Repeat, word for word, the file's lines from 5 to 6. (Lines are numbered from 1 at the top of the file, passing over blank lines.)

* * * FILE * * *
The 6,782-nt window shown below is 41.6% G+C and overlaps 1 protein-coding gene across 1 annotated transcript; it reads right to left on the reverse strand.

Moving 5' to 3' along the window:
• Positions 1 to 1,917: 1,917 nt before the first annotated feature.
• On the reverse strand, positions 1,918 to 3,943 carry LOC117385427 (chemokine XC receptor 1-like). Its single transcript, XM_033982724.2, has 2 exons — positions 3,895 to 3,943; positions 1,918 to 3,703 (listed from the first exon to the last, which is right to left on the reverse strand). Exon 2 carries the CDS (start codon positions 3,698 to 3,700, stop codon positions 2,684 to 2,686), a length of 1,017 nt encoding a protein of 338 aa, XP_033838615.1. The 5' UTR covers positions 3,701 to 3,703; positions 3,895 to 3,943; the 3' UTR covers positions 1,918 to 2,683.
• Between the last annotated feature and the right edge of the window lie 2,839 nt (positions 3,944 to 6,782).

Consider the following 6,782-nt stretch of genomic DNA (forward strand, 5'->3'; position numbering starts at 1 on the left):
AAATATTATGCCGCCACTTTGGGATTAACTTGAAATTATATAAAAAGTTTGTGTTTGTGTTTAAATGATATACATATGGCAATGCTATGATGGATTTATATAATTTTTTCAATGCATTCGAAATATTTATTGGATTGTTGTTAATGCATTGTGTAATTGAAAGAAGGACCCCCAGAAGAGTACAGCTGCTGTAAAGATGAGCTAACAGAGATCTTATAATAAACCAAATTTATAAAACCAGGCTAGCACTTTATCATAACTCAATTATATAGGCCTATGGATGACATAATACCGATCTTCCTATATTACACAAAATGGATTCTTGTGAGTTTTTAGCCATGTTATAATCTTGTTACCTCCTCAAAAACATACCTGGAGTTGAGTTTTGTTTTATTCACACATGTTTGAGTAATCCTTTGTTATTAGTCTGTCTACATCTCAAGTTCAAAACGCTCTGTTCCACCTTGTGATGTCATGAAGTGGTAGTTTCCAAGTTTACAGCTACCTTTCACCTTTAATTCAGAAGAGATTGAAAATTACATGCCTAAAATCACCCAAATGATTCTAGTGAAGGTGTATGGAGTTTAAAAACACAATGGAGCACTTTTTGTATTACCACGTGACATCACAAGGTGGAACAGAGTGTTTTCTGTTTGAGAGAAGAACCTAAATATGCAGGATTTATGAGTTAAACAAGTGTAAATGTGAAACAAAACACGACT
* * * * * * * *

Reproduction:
• Between the last annotated feature and the right edge of the window lie 2,839 nt (positions 3,944 to 6,782).

Consider the following 6,782-nt stretch of genomic DNA (forward strand, 5'->3'; position numbering starts at 1 on the left):